How to never-ever fall prey to ID theft… and info about a free service if you do

Consumer confidence is on the up, and the economy is showing tentative signs of life.

Along with increased economic activity comes an increase in identity theft, says Manie van Schalkwyk of the South African Fraud Prevention Service (SAFPS).

A great deal of ID theft occurs online, while some fraudsters resort to scrounging through office waste and household rubbish looking for discarded information.

If you suspect identity fraud – or if you lost your ID, or passport – you may apply for Protective Registration on the SAFPS website.

This will give you added security and will alert the credit provider or bank that your ID number has been compromised.

This service is free of charge.

Do not:

  • Don’t carry unnecessary personal information in your wallet or purse.
  • Do not be a victim of waste retrieval. Never throw away documents with your bank account details, or other personal information without first destroying the information – either shred or burn it (do not tear it up or put it in a garbage or recycling bag).
  • Do not disclose personal information such as passwords and pins when asked to do so by anyone via telephone, fax or even email.
  • Do not write down pins and passwords, and avoid obvious choices like birth dates and first names.
  • Do not use the information that may have been compromised. Rather use other personal information that you have not used previously to confirm your identity in future.
  • Don’t use any Personal Identifiable Information (PII) as a password, user ID or personal identification number (PIN).
  • Don’t use internet cafes or unsecure terminals, hotels, conference centres, etc. to do your banking.

Do:

  • Store personal and financial documentation safely. Always lock it away.
  • Register a new email account.
  • Implement dual authentication for all accounts and products, especially for financial service products.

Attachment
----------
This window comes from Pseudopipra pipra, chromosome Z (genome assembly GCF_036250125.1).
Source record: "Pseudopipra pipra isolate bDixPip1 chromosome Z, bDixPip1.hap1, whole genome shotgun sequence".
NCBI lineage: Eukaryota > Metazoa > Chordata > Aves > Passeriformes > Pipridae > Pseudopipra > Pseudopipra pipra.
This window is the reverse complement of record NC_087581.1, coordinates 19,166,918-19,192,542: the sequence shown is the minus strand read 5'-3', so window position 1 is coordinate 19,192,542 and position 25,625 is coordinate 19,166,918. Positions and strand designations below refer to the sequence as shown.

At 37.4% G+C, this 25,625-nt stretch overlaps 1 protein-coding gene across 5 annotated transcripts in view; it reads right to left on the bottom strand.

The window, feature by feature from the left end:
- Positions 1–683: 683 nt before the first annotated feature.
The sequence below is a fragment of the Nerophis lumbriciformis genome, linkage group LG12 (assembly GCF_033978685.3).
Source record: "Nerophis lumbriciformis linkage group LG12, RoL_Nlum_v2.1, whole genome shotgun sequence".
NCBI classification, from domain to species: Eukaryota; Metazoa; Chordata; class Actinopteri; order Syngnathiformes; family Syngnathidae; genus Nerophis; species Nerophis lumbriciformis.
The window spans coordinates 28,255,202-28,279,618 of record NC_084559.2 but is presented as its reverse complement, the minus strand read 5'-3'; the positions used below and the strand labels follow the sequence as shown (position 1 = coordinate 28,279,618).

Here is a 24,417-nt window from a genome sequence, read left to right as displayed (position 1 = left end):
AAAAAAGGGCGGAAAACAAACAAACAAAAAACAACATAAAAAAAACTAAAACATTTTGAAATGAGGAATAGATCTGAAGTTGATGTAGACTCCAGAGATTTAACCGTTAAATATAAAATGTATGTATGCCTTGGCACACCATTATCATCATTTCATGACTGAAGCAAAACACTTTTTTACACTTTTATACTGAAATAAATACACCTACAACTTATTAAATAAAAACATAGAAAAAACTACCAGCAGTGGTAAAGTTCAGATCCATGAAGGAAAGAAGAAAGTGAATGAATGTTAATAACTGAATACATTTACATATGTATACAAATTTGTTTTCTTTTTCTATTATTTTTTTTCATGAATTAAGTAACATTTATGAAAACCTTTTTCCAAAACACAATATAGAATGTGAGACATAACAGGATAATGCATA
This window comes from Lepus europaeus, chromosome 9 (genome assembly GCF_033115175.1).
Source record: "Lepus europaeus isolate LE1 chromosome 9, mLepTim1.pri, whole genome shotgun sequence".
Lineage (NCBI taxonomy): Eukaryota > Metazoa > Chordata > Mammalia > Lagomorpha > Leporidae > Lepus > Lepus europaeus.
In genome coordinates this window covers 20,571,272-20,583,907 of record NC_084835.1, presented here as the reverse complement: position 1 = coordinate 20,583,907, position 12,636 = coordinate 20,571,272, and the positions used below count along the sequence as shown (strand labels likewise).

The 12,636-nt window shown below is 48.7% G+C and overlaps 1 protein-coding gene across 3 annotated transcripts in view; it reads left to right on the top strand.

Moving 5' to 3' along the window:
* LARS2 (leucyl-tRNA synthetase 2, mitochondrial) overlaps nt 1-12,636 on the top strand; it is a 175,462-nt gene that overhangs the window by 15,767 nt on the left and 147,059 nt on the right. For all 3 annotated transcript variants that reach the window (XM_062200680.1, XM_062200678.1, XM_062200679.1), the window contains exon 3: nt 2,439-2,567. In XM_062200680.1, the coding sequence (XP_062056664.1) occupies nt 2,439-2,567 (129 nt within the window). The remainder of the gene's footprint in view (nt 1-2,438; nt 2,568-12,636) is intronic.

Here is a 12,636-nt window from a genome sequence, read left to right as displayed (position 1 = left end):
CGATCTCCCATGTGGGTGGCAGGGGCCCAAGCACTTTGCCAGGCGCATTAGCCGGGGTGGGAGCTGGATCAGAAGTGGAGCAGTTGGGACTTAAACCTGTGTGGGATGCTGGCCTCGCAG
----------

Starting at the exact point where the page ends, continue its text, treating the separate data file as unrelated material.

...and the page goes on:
• Register for SMS notifications to alert you when products and accounts are accessed.
  • Conduct regular credit checks to verify whether someone has applied for credit using your personal information and, if so, advise the creditor immediately.
  • Investigate and register for credit related alerts ordered by credit bureaux.
  • Check all your account statements regularly.
  • Keep pin numbers and passwords confidential.
  • Verify all requests for personal information and only give it out when there is a legitimate reason for doing so.
  • Use strong passwords for all your accounts.
  • Change your passwords regularly and never share them with anyone else.
  • Should your ID or driver’s licence get stolen, report it to SAPS immediately.

The Money Show’s Bruce Whitfield interviewed Van Schalkwyk.

Listen to the interview in the audio below (and/or scroll down for quotes from it).

We’re a non-profit organisation… We assist consumers who are victims of identity fraud.

Manie van Schalkwyk, South African Fraud Prevention Service

We definitely see new stuff… especially when it comes to cybercrime… [but] people are still falling for some of the same stuff…

Manie van Schalkwyk, South African Fraud Prevention Service

Treat your ID document like you would treat cash…

Manie van Schalkwyk, South African Fraud Prevention Service






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